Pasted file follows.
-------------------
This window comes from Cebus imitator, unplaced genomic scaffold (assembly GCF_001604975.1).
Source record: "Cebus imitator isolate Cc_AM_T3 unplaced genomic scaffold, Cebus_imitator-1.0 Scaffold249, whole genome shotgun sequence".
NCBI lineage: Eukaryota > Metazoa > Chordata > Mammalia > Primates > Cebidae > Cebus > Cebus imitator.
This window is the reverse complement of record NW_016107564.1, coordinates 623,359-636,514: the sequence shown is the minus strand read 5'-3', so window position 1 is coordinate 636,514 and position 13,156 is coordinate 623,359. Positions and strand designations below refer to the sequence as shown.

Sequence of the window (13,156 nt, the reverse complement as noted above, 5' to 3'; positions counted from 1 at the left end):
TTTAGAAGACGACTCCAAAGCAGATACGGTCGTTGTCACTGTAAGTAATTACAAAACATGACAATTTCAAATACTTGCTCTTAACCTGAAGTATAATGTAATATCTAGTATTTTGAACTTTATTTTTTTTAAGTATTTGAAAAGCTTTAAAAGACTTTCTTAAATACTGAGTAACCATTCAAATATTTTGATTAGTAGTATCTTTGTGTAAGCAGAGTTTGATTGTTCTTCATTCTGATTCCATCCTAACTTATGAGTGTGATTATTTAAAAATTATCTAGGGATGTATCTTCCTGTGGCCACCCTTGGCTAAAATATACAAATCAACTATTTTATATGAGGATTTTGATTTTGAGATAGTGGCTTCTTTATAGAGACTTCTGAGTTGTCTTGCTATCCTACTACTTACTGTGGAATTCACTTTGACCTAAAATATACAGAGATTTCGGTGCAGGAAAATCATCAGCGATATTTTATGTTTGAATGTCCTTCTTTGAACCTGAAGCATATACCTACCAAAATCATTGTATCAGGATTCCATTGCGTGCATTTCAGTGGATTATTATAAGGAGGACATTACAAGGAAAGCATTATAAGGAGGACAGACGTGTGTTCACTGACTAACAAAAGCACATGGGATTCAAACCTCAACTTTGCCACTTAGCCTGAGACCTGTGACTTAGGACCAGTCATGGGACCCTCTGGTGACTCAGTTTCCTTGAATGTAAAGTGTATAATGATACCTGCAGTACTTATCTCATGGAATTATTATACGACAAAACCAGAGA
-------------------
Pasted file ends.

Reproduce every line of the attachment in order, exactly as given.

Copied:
This window comes from Cebus imitator, unplaced genomic scaffold (assembly GCF_001604975.1).
Source record: "Cebus imitator isolate Cc_AM_T3 unplaced genomic scaffold, Cebus_imitator-1.0 Scaffold249, whole genome shotgun sequence".
NCBI lineage: Eukaryota > Metazoa > Chordata > Mammalia > Primates > Cebidae > Cebus > Cebus imitator.
This window is the reverse complement of record NW_016107564.1, coordinates 623,359-636,514: the sequence shown is the minus strand read 5'-3', so window position 1 is coordinate 636,514 and position 13,156 is coordinate 623,359. Positions and strand designations below refer to the sequence as shown.

Sequence of the window (13,156 nt, the reverse complement as noted above, 5' to 3'; positions counted from 1 at the left end):
TTTAGAAGACGACTCCAAAGCAGATACGGTCGTTGTCACTGTAAGTAATTACAAAACATGACAATTTCAAATACTTGCTCTTAACCTGAAGTATAATGTAATATCTAGTATTTTGAACTTTATTTTTTTTAAGTATTTGAAAAGCTTTAAAAGACTTTCTTAAATACTGAGTAACCATTCAAATATTTTGATTAGTAGTATCTTTGTGTAAGCAGAGTTTGATTGTTCTTCATTCTGATTCCATCCTAACTTATGAGTGTGATTATTTAAAAATTATCTAGGGATGTATCTTCCTGTGGCCACCCTTGGCTAAAATATACAAATCAACTATTTTATATGAGGATTTTGATTTTGAGATAGTGGCTTCTTTATAGAGACTTCTGAGTTGTCTTGCTATCCTACTACTTACTGTGGAATTCACTTTGACCTAAAATATACAGAGATTTCGGTGCAGGAAAATCATCAGCGATATTTTATGTTTGAATGTCCTTCTTTGAACCTGAAGCATATACCTACCAAAATCATTGTATCAGGATTCCATTGCGTGCATTTCAGTGGATTATTATAAGGAGGACATTACAAGGAAAGCATTATAAGGAGGACAGACGTGTGTTCACTGACTAACAAAAGCACATGGGATTCAAACCTCAACTTTGCCACTTAGCCTGAGACCTGTGACTTAGGACCAGTCATGGGACCCTCTGGTGACTCAGTTTCCTTGAATGTAAAGTGTATAATGATACCTGCAGTACTTATCTCATGGAATTATTATACGACAAAACCAGAGA